Can Nonprofit Founder Board Members Obtain Salaried Positions within Same Organization?
September 23, 2008 5:28 PM   Subscribe

Board Members who founded non-profit want to obtain salaried positions within the same organization. How is this handled?

A friend and myself recently started a non-profit organization. It is incorporated and has 501(c)3 status. We currently serve as two of the initial three required Board of Director members as per the application process.

The thing is that we want to be able to make a living from doing the work that we started this organization to do. We would like to have salaried positions within the organization, but we would also like to be able to have major input into the direction the organization takes as it is still young (9 months), and we are trying our hardest to get funding for salaries (among other things) within the next year.

What is the best mode of moving forward in this situation for us as individuals and for the vision of the organization that we created?
posted by franklen to Work & Money (8 answers total) 5 users marked this as a favorite
 
Resign from the board. Fill your places with other people who do not want to work at the organization. Have the board hire the two of you in specific staff roles as officers of the organization. Be sure that the bylaws of the organization include a proviso that those officers participate in board meetings. Work unpaid in those roles until the money for your salary appears.

There is nothing that makes the IRS as suspicious as board members drawing salaries from a 501 (c) 3. It's "self-dealing" and it freaks them out.

Now, you may say "But how do I have control over the future of the organization if I am a staff member who works for the board?" The answer is, you don't. And that's on purpose.
posted by Sidhedevil at 5:44 PM on September 23, 2008 [2 favorites]


Find successors for yourselves on the board of directors,
resign your positions on the board of directors,
and apply for the salaried positions that you are interested in.
With luck, you'll be the most qualified candidates for the
positions, and you'll get the jobs.

You certainly wouldn't want the appearance of private benefit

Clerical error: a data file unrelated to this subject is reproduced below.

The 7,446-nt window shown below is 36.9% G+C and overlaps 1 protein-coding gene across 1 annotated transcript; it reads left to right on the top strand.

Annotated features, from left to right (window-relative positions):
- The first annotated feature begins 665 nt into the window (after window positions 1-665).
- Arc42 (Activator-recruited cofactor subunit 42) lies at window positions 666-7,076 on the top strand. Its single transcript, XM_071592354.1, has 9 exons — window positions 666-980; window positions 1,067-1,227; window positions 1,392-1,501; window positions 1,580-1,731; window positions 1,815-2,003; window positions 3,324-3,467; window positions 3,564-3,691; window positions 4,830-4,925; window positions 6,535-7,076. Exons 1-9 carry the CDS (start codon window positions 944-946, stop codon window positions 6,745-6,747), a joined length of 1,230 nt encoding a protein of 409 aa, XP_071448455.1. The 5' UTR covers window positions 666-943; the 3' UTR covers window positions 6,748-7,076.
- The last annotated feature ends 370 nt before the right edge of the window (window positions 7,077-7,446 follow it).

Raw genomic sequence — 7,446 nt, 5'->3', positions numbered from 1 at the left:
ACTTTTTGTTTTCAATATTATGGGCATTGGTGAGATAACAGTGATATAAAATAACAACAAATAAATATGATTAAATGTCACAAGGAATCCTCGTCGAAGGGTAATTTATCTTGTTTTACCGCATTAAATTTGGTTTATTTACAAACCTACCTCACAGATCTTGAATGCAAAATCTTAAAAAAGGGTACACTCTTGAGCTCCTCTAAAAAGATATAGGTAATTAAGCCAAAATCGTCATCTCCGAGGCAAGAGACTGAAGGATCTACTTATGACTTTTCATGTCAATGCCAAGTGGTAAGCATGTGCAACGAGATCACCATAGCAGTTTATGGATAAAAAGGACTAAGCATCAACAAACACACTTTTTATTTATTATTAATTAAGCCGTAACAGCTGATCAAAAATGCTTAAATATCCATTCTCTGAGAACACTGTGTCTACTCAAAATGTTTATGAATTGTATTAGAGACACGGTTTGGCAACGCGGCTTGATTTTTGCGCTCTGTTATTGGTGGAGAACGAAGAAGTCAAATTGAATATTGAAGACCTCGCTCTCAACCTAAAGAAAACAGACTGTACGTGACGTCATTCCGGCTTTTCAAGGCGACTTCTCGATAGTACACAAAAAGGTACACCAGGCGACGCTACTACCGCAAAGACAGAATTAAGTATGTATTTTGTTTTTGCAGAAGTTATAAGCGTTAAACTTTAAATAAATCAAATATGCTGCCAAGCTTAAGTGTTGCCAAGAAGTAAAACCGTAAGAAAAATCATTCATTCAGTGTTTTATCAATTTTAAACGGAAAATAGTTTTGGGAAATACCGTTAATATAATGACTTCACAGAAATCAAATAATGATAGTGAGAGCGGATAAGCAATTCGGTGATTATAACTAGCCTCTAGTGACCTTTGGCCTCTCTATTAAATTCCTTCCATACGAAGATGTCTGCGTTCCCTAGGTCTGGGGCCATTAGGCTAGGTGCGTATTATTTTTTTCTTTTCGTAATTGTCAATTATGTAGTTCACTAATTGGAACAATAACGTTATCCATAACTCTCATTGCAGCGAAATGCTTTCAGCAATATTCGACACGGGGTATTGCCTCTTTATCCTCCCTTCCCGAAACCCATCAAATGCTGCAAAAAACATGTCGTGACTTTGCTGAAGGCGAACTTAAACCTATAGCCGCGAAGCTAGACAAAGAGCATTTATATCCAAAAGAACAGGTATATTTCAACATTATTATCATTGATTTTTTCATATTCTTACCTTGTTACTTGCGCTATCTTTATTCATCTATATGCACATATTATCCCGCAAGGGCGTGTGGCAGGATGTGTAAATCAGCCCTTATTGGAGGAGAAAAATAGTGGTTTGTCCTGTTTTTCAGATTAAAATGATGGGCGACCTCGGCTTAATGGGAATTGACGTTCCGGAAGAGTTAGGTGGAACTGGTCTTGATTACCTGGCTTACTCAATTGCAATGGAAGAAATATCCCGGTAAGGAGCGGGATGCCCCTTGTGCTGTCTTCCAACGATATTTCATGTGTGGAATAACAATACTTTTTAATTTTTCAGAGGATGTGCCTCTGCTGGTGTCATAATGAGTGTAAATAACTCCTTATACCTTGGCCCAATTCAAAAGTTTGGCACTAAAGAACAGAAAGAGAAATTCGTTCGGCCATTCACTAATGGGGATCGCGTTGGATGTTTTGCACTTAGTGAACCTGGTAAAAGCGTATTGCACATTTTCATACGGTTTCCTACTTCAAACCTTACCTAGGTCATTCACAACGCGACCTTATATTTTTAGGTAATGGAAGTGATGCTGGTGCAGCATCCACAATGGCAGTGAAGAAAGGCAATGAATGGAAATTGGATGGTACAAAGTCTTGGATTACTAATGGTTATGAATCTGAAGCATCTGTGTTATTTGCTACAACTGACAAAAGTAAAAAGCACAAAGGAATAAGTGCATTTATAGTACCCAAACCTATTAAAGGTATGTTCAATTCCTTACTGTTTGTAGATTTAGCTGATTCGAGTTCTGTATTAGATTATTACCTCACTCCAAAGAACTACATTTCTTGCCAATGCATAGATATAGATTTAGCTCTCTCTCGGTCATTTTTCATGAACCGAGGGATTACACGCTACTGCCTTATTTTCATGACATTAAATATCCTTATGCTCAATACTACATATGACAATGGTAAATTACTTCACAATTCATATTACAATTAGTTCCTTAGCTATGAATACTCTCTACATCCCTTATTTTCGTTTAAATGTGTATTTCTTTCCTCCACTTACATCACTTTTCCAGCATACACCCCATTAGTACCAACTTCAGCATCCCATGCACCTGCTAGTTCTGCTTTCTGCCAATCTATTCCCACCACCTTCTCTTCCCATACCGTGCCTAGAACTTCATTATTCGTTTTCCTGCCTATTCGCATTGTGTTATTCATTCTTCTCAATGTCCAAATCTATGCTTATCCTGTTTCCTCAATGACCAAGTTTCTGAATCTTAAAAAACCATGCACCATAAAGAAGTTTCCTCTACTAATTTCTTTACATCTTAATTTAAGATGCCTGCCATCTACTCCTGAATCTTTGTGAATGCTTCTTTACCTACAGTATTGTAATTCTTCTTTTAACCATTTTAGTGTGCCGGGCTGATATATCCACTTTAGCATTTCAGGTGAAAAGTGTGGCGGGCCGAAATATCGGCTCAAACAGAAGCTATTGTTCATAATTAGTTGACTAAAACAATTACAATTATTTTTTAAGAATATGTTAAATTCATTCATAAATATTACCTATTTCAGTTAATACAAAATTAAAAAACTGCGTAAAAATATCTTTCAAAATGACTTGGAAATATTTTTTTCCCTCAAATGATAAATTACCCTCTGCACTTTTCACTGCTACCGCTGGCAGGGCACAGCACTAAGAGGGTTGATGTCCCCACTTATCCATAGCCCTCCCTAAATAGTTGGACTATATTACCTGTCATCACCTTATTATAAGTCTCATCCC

with the move from director to salaried worker.
posted by the Real Dan at 5:57 PM on September 23, 2008


resign from the board, advertise the opportunity, get hired, then nominate yourselves to the board.
posted by parmanparman at 7:11 PM on September 23, 2008


Nthing that you need to move off of the BOD and into Founder/President-land.
posted by desuetude at 8:02 PM on September 23, 2008


Nthing (+1) the quit-the-board-get-hired-as-staff advice. Also, please take seriously this change in roles. I've worked and volunteered for nonprofits where the founder/president was also the board chair and basically refused to give up any control whatsoever. This is the surest way to get in legal hot water and/or kill an organization.

Pick board members who will be good for the organization, not just those that will be good for you. Ideally you'll have a lawyer and an accountant/bookkeeper type. Work with them to develop job descriptions that will allow you and your cofounder to have significant programmatic and strategic oversight. But it's really, really important to have board members that will hold you accountable. This isn't because you're a horrible person who will break laws, but because no organization can survive beyond the startup phase without accountability measures in place.

Finally, seriously consider having both you and your cofounder give yourselves 'term limits" for your positions. Once those term limits are up, you hire replacements and go back to the board. Either that, or make sure you two are exceptional at the art of keeping the organization from revolving around yourselves, which is a lot harder than it sounds.

Sorry, I know this advice is sort of harsh, but I've seen founder situations get really messy in nonprofits that could have been a lot more effective than they were/are.
posted by lunasol at 8:25 PM on September 23, 2008 [1 favorite]


Just want to caution against the last piece of parmanparman's advice. While I don't know exactly how it works in the US, it is usually quite irregular for paid staff of a non-profit to nominate themselves onto their Board.

I work as senior management for a mid-size non-profit. My role with regards to full Board meetings is as an adviser/expert on operations. I do not participate in votes, but provide information and input - when invited - to help the Board make decisions (My boss, the ED of the organization, is an ex-officio member of the Board. She cannot vote on most motions.) In your case, as a Founder, you will probably be listened to quite closely, but you want that separation of staff versus Board. Otherwise the whole thing looks very suspicious and can wind up in massive operational difficultly.
posted by never used baby shoes at 9:36 AM on September 24, 2008 [1 favorite]


Just want to caution against the last piece of parmanparman's advice. While I don't know exactly how it works in the US, it is usually quite irregular for paid staff of a non-profit to nominate themselves onto their Board.

Seconded. I'm mid-level management in a fairly large US non-profit org, and the standard is exactly the same as the scenario presented by never used baby shoes.
posted by desuetude at 9:48 AM on September 24, 2008


While I don't know exactly how it works in the US, it is usually quite irregular for paid staff of a non-profit to nominate themselves onto their Board.

This is not done in the US either. The norm is for certain officers of the corporation (usually the CEO and CFO) to participate in board meetings and offer advice/counsel/updates, but have no vote.
posted by Sidhedevil at 9:33 PM on September 24, 2008


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